German Museum of Technology
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|Location||Trebbiner Straße 9, Berlin (Kreuzberg), Germany|
Deutsches Technikmuseum Berlin (German Museum of Technology) in Berlin, Germany is a museum of science and technology, and exhibits a large collection of historical technical artifacts. The museum's main emphasis originally was on rail transport, but today it also features exhibits of various sorts of industrial technology. In 2003, it opened both maritime and aviation exhibition halls in a newly built extension. The museum also contains a science center called Spectrum.
The Museum of Traffic and Technology (Museum für Verkehr und Technik) was founded in 1982 and assumed the tradition of the Royal Museum of Traffic and Construction (Königliches Verkehrs- und Baumuseum) which was opened in the former Hamburger Bahnhof station building in 1906. The present-day museum is located on the former freight yard attached to the Anhalter Bahnhof in the Kreuzberg district of Berlin, including two historic roundhouses and several office buildings.
Renamed Deutsches Technikmuseum in 1996, the exhibition area was gradually expanded. An adjacent new building complex was inaugurated in 2003, topped by a prominent US Air Force Douglas C-47B "Raisin Bomber", which can be seen with ease from the top of the Fernsehturm and formerly at the Tempelhof Airport.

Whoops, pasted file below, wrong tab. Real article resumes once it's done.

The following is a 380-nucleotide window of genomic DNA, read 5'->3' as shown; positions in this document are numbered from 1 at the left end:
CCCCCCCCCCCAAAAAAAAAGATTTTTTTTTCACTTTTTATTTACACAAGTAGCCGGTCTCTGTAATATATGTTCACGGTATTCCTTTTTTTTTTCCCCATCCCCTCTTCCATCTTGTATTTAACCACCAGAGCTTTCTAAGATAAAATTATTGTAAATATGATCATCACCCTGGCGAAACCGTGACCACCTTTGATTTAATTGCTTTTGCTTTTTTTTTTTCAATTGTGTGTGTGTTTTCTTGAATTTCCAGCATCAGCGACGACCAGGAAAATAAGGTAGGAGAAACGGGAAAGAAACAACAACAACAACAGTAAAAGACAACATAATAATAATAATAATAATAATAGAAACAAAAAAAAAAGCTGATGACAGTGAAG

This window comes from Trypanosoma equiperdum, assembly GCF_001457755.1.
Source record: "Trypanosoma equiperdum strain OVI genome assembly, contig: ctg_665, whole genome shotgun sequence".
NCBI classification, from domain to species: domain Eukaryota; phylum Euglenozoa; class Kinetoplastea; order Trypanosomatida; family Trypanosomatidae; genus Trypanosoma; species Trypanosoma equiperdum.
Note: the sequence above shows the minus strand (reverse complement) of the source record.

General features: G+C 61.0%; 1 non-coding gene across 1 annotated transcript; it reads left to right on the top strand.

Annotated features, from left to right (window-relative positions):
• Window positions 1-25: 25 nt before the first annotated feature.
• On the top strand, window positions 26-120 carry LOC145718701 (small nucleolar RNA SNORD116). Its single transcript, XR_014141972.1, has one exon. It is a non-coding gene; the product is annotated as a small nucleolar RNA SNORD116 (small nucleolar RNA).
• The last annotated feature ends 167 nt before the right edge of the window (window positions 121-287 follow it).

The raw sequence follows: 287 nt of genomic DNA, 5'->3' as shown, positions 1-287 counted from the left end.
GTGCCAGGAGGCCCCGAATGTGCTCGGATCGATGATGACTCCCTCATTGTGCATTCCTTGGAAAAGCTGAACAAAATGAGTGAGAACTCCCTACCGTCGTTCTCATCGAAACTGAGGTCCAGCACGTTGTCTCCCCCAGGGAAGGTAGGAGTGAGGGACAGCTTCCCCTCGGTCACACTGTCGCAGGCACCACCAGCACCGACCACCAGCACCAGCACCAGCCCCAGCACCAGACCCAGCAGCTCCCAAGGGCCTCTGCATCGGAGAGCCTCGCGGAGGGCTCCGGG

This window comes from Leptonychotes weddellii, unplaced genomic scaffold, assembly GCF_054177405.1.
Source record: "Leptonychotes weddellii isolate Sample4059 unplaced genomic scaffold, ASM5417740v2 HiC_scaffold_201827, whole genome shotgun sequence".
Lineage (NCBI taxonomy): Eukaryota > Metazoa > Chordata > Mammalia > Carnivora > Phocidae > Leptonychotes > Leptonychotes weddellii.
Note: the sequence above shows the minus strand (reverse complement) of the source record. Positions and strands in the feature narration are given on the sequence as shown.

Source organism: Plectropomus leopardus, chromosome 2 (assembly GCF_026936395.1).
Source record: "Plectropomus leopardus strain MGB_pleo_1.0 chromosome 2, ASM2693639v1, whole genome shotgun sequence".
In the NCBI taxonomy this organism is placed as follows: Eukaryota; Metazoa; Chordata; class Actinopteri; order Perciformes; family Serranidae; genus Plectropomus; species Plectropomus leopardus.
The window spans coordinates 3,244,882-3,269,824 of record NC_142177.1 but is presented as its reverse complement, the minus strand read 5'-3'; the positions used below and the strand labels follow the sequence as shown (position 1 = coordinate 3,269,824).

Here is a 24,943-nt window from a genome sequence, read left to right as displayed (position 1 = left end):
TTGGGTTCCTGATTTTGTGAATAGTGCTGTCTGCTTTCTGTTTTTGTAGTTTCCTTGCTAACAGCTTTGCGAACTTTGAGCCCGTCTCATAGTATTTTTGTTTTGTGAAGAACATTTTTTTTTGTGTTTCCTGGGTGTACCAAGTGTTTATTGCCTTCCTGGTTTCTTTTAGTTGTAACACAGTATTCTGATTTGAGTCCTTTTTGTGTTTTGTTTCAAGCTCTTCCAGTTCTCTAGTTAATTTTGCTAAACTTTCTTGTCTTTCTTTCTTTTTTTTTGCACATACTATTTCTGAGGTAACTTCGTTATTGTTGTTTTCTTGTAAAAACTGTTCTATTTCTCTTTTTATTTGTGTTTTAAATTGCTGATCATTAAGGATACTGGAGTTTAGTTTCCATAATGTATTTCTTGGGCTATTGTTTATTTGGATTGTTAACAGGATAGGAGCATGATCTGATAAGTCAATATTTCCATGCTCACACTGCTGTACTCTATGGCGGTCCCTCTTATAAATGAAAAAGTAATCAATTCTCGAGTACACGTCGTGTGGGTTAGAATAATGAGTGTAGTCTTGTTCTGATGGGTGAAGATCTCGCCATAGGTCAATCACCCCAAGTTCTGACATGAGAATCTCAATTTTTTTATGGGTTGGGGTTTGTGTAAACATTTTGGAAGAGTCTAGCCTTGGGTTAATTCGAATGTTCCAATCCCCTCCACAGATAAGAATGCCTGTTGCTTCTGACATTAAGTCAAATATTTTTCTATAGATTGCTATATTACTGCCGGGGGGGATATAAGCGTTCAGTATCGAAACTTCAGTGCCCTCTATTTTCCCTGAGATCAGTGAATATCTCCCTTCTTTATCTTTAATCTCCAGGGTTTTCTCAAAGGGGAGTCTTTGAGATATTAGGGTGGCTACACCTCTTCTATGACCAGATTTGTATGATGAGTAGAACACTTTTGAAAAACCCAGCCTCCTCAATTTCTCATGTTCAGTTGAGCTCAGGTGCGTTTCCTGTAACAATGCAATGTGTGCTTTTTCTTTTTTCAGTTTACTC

An extensive railway collection opened in 1987/88 in the rebuilt 19th century roundhouses of the Anhalter Bahnhof locomotive depot (Bahnbetriebswerk) that had lain derelict for about 30 years. The 33 tracks illustrate the history of rail transport, including the deportations of Jews and others by the Deutsche Reichsbahn in The Holocaust. The exhibition also features a H0 scale model of the Anhalter Bahnhof track installations.
Locomotives on display include:
- E 19 01, one of four members of DRG Class E 19 (1938)
- 118 075 of DR Class V 180
- V 200 018, of DB Class V 200 (1957)
- 202 003-0, one of three Henschel-BBC DE2500 prototypes (1971 or 1974)
A large aviation section beside the C-47 houses numerous aircraft from the single Jeannin Stahltaube to a Lufthansa Junkers Ju 52 and an Arado Ar 79. The museum addresses the flight enthusiasm of the early 20th century and its abuse in the German re-armament building up the Luftwaffe, documented by an Arado Ar 96, a wrecked Junkers Ju 87 Stuka dive bomber and the current restoration of a Focke-Wulf Fw 200 Condor as well as by one of three preserved Messerschmitt Bf 110, a Flak cannon, and a V-1 flying bomb built by Mittelbau-Dora concentration camp inmates at the Mittelwerk site. Post-war aircraft including a VFW-Fokker 614 and the Cessna 172P that Mathias Rust flew to the Moscow Red Square during the Cold War have also been added to the exhibition.
- Reims Cessna F172P, D-ECJB, in the Deutsches Technikmuseum, 2009 Archived 22 July 2011 at the Wayback Machine.
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